The key for me was switching the language from German to English. This helped me easily correlate important phrases and words between languages. Some of the most interesting features that the site had to offer was the articles involving interactive parts. For example, an article that I read on the “United States Foreign Policy” had a graph illustrating how Germans felt about the start of Donald Trump’s presidency. The ratings ranged on a spectrum of “Sehr guht” to “weiß nicht”. It was interesting to see how the site describes the unique aspects of the US government.

One of the most difficult things that the site struggled with was some of the English sentence structure. The way that Germans write their sentences is much different then then the way that English sentences are structured, and some of the German words often get lost in translation. Other than that though, it was a generally easy interface to surf around on.

 

Kulter – Kapitel 3

The first two articles containing the depictions of the German beer industry incredibly interesting. The fact that public drinking is a such a popular after work tendency is shocking to me. As we Americans think that drinking publicly is a sign of alcoholism and is merit enough for arrest, its unusual to see a culture that provides a much different perspective on it. Even with the increase in public drinking restrictions, the government is always trying to be inclusive. Whether it be a “drinking room” or simply the fact that they treat “drinkers are citizens too, with the same rights we all have”, the German way seems to aim towards a more inclusive society.

“The Dark Side: Optimists are Idiots” was a strange piece that focused on the difference between German and outside culture once again, although this time it didn’t seem as cool and inclusive of a perspective. The fact that German’s take pride in their pessimism means that they are missing out on a lot of the innovations that the world has to offer. Imagine if Zuckerberg was met with the same amount of resistance and negative feedback coupled with his one pessimistic perspective, I doubt that Facebook would have happened. Although the ending of the article does show that Germans may still have a “lighter” side to them, it does seem pretty restricting of a lifestyle to remain focally negative.

The article on “Teutonic Humor” was another interesting one. Germans often are depicted as humorless, but the difficulty in finding their jokes humorous might simply stem from the translation devalue. I’ve always felt it difficult to understand or laugh at humorous bits in other languages that I have studied in the past, because unless you have a full command of the language there will always be some loss of value in the joke. The article on German fast foods catered to my original thoughts that their version of fast food is somewhat different than ours. Without the common drive-thru, it may look different to the American eye, but it unmistakably serves its customers quickly and efficiently which are the benchmarks of any fast food joint.

Kapitel 2 – Kulter-Texte (Thomas)

I enjoyed this assignment a lot more than I thought I would. It’s always been an interest of mine to learn about other cultures. I asked my roommate, who participated in a study abroad program in Germany this past summer, about some of the interesting facts that I discovered while reading these articles. He said that he did see a marked difference in the way that germans communicate with each other. Based more upon honesty and realism, their speech seems to be more “right to the point”. I guess I’ve never really fully understood how much I utilize the americanized tendencies in my speech. I’ve always been raised with the idea that being polite, generally trumps being brutally honest.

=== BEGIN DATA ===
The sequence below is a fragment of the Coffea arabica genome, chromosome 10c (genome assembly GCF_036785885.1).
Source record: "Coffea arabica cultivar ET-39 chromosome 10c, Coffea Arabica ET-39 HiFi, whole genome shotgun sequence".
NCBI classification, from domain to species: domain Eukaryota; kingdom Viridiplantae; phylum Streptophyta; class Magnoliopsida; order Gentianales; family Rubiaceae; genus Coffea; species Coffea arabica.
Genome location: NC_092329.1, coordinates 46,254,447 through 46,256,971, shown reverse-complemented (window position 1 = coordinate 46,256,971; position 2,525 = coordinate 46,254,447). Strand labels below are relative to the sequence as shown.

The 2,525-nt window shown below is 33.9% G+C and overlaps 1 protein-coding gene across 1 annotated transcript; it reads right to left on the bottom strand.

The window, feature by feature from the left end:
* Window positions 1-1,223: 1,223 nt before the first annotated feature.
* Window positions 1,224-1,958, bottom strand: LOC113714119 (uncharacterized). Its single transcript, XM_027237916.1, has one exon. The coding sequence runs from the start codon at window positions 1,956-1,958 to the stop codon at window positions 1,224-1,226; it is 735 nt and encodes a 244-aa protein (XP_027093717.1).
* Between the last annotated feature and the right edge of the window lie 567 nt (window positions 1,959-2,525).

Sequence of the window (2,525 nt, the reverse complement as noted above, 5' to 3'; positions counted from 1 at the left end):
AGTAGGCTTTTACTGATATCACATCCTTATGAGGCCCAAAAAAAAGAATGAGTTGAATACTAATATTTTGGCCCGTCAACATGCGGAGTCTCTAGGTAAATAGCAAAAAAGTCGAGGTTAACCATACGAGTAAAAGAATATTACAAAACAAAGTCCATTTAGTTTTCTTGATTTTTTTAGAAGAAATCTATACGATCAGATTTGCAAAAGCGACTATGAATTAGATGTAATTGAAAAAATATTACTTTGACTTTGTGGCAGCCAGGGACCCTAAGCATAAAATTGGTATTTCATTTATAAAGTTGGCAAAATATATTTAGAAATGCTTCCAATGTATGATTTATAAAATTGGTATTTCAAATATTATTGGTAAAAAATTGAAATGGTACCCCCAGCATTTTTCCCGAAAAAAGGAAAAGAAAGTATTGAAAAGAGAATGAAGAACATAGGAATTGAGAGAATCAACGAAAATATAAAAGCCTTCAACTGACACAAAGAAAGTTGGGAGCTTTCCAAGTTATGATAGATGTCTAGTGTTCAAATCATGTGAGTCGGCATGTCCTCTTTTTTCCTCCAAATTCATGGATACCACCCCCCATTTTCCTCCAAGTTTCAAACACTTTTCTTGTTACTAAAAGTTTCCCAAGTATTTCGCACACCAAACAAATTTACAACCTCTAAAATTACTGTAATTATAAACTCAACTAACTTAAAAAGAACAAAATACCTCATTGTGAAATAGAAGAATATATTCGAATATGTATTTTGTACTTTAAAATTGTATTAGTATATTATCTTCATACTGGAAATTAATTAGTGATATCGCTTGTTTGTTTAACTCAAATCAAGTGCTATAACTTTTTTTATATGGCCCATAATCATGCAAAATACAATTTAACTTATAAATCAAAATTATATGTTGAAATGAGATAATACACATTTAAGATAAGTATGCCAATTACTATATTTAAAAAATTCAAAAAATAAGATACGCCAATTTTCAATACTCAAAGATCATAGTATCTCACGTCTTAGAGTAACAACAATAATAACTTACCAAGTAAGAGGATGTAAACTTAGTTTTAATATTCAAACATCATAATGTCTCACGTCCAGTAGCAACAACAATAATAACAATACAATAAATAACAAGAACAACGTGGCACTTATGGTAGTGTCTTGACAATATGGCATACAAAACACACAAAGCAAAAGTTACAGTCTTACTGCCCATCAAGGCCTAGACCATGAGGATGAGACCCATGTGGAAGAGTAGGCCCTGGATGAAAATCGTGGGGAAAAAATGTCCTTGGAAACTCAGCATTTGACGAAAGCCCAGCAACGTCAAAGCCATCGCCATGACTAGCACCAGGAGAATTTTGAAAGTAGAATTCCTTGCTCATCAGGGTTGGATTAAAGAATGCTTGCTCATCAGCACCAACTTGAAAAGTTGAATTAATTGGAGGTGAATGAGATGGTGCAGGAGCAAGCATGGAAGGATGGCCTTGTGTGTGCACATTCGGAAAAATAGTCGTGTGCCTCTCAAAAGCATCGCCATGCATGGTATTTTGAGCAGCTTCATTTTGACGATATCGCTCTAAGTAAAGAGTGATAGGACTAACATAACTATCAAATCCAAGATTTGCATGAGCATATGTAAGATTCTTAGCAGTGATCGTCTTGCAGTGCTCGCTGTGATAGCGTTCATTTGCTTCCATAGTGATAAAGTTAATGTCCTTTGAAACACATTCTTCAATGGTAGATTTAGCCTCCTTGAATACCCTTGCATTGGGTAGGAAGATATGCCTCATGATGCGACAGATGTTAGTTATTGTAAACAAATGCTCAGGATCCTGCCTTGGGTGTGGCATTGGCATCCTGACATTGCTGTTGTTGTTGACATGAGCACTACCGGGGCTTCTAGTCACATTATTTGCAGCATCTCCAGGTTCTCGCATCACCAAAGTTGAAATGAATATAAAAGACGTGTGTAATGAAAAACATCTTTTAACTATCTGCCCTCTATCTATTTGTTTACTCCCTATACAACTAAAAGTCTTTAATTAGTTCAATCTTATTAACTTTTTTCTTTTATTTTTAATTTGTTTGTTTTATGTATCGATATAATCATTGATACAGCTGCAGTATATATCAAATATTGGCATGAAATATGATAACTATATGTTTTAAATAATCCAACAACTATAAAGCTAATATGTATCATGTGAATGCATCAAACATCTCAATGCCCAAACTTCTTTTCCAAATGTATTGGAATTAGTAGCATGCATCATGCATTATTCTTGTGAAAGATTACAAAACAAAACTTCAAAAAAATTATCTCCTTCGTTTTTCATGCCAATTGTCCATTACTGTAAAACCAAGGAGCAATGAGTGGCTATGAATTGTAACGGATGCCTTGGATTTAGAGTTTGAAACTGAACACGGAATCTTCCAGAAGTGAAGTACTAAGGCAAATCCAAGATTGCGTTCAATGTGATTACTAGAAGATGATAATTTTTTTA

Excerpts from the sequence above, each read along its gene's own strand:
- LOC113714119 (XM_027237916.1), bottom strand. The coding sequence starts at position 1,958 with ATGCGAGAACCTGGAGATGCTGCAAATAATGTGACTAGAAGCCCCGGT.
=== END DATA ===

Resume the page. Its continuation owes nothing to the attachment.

Another interesting bit that I learned from Kapitel 2 readings was the obsession they feel toward statistics. I have grown up never knowing the population, unemployment rate, or any of the other statistical categories mentioned in the article. Bizarre as it seems, I’ve never felt the need to know it. But after reading these articles as well as american political gossip, I have realized how important it is to know facts. If you base your knowledge out of facts, you are less likely to dig yourself in a hole as well as seem unintelligent. Maybe from now on I’ll try to learn more about my town.

AMD 1- Bundesliga Round up- Thomas

I was initially somewhat concerned about this blog post because I don’t commonly use a lot of german functions or features on a day to day basis. However, once I thought about features that I do use on a day to day basis that don’t necessarily utilize the german language, the idea of browsing around the official German “Bundesliga” soccer page occurred to me. I’ve always been a huge sports fan, and especially one of professional soccer. It’s incredible what you pick up from an interview from just a few weeks of exposure to the language. The interviews with German players such as Marco Reus, Thomas Mullér, and Manuel Neuer highlighted how the tone of a response follows similarly to english interviews. Phrases such as “das spiel in der Hand zwei und eins” I was able to understand because of the context and similarities to the english delivery.

Despite it being a german based league most of the information on the page’s interface is in english. Therefore, the majority of the german exposure that I got on the page was from interviews. I tried to shop around and learn as much as I could from what each athlete had to say based on how there club is doing. Translated into closed captaining as “we did what we had to”, I recognized terms from “wir” to “hatten” as word froms that we have been studying since the start of chapter 1. It’s difficult for me to read and analyze important terms, but for some reason I understand notable verbal queues much better. I think this comes from Professor Marquardt’s tendency to test our listening to learn the material better.

The last thing that interested me was to find out where the concentration of Bundesliga clubs were oriented. I made a quick google, and it was interesting to me that a large portion of clubs fell in the west region of Deutschland while Bayern Munich is one of the most southern and isolated clubs in the league. It was interesting to see how close or far certain inner league rivals were from each other.